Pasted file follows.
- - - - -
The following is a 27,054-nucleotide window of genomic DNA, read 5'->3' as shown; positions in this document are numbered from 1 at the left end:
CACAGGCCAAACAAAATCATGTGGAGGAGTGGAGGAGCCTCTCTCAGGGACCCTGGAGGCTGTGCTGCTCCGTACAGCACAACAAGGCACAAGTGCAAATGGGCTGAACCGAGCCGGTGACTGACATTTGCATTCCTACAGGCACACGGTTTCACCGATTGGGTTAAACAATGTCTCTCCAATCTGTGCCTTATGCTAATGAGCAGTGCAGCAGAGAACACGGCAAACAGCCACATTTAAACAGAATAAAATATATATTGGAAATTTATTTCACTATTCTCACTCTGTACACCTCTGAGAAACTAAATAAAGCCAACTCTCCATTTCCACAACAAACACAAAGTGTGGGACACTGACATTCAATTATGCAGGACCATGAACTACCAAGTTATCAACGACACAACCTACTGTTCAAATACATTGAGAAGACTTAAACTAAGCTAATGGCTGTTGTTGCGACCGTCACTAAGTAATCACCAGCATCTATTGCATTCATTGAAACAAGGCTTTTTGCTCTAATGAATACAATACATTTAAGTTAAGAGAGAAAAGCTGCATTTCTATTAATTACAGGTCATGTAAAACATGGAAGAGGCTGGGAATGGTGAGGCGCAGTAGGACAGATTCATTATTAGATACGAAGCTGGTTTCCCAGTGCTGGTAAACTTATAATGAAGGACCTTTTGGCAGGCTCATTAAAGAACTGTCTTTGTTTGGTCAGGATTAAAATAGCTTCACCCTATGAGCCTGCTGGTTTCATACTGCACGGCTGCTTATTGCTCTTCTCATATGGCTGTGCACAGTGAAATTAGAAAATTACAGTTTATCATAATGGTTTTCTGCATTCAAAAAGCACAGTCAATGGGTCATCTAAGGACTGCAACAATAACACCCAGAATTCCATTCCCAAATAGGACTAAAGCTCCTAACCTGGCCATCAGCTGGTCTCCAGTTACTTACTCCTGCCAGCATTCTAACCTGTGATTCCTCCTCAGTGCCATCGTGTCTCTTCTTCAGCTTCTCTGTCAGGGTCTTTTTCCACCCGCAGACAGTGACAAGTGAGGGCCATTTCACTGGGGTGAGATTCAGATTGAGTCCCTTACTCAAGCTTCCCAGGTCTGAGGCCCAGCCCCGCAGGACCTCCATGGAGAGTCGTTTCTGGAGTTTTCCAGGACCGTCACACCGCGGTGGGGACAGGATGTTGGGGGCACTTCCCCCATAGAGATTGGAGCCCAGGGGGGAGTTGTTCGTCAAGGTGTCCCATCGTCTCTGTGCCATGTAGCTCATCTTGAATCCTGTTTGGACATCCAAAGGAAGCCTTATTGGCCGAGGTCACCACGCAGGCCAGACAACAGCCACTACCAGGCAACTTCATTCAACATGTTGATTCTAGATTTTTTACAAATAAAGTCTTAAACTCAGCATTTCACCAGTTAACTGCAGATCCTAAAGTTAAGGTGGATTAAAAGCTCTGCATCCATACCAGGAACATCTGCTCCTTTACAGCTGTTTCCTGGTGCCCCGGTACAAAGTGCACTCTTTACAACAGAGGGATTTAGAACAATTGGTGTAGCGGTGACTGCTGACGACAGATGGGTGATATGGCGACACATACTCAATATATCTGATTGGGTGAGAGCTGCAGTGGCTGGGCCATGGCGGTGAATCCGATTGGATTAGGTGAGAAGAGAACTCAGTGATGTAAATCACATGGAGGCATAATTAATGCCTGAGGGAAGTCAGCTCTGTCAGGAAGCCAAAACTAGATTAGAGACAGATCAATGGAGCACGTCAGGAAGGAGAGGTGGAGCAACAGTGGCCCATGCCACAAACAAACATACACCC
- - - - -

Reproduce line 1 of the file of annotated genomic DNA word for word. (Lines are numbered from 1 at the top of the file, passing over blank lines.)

The following is a 27,054-nucleotide window of genomic DNA, read 5'->3' as shown; positions in this document are numbered from 1 at the left end: